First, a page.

Funeral honors are provided by the appropriate branch of service when requested by either the funeral director or next-of-kin. The Great Lakes National Cemetery Advisory Council supports volunteer veteran service organization units that provide the rifle volleys in support of the Department of Defense funeral honors team.
Families with special accommodation needs may contact the cemetery staff to see if those needs can be met.
We welcome and encourage fresh-cut flowers throughout the year and provide flower containers for gravesite display. Cemetery visitors are free to use the containers located in receptacles placed throughout the cemetery. Once the blooms are spent or damaged by weather, they are removed. They may also be removed for routine mowing or other maintenance.
Artificial flower are only allowed after the end of mowing operations in the fall on October 15 and must be removed when mowing operations resume in the spring beginning the first week of March.
On Easter and Memorial Day, potted plants and artificial flowers may be placed on gravesite 10 days before through 10 days following the holiday. During the holiday season, from December 1 through January 20, seasonal floral items and gravesite blankets, no larger than two feet by three feet, may be placed on gravesites.
To maintain the dignity of the cemetery, commemorative items, balloons, pinwheels, glass items, votive lights, statues, shepherd’s hooks and permanent plantings, among other items, are not allowed.
No item or object may be attached to a headstone or marker in a national cemetery. Animals may eat fresh flowers and arrangements.
VA regulations 38 CFR 1.218 prohibit the carrying of firearms (either openly or concealed), explosives or other dangerous or deadly weapons while on VA property, except for official purposes, such as military funeral honors. Possession of firearms on any property under the charge and control of VA is prohibited. Offenders may be subject to a fine, removal from the premises, or arrest.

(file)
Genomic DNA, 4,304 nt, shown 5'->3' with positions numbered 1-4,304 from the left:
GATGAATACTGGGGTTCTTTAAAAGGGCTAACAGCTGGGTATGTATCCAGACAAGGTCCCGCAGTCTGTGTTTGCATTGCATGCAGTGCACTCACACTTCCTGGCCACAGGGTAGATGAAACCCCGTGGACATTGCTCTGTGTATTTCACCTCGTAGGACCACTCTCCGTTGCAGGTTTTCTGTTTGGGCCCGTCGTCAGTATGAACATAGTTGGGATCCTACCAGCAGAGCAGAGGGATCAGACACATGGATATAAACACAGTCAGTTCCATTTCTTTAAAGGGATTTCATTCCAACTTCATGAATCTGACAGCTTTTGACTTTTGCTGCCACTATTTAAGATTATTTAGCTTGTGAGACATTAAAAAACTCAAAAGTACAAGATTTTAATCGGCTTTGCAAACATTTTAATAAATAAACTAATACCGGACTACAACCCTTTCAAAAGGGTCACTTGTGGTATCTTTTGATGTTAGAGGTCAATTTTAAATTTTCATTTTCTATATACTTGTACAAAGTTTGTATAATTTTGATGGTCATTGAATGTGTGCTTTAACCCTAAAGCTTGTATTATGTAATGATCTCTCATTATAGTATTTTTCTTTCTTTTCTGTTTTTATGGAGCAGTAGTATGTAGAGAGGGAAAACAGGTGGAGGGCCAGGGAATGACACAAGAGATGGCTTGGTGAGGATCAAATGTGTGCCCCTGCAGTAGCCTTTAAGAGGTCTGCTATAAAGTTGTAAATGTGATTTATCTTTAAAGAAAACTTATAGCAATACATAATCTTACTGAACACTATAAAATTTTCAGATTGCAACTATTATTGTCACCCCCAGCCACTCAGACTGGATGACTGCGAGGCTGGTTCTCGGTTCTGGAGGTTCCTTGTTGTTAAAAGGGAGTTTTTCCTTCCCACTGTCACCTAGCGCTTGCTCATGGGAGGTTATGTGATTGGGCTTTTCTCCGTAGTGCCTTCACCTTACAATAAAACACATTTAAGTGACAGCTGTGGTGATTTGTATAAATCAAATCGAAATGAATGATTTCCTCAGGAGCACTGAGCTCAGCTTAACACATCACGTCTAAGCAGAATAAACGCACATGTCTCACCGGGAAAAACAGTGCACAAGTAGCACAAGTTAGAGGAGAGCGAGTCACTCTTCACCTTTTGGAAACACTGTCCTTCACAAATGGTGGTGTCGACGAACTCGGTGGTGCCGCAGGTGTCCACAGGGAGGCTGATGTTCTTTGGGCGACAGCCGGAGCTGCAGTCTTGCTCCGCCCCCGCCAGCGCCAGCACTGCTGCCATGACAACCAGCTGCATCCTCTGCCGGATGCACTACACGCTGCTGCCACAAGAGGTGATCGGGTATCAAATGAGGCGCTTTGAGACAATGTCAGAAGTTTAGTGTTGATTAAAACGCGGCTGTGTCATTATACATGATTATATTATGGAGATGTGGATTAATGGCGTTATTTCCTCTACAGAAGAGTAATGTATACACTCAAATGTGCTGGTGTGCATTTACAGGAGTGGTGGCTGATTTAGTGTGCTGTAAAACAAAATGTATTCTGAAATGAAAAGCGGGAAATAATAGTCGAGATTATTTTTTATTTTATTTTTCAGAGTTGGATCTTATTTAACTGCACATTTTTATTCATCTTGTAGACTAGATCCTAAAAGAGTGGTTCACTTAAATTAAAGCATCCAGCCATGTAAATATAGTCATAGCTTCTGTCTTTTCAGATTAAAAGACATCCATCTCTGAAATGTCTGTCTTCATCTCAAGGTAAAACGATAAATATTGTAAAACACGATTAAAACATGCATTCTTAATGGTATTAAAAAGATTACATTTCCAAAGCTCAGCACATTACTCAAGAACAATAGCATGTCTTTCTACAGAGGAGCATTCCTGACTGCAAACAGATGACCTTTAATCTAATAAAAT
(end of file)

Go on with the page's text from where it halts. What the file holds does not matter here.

Great Lakes National Cemetery is the second national cemetery built in Michigan and the 122nd in the national cemetery system.
Great Lakes National Cemetery is located approximately 50 miles northwest of downtown Detroit, in Holly Township, Oakland County. The cemetery borders Fagan Lake, and is located on a portion of a land grant from the Federal Government to Terrance Fagan in 1836. Historically, the property served as farmland until it was acquired by the National Cemetery Administration in 2002.
In the 20th century, the property was purchased by Bryson Dexter Horton, a Spanish-American War veteran-turned-industrialist who invented the "Square D" switch. Horton's invention dramatically improved electrical safety, by encasing the switch in steel and protecting users from the live electrical current. Mr. Horton constructed a small house on the property in 1927, and reportedly entertained such preeminent locals as Henry and Edsel Ford, who both hunted and fished there.
Great Lakes National Cemetery was established in 2005, and the first burial took place on October 17 of that year.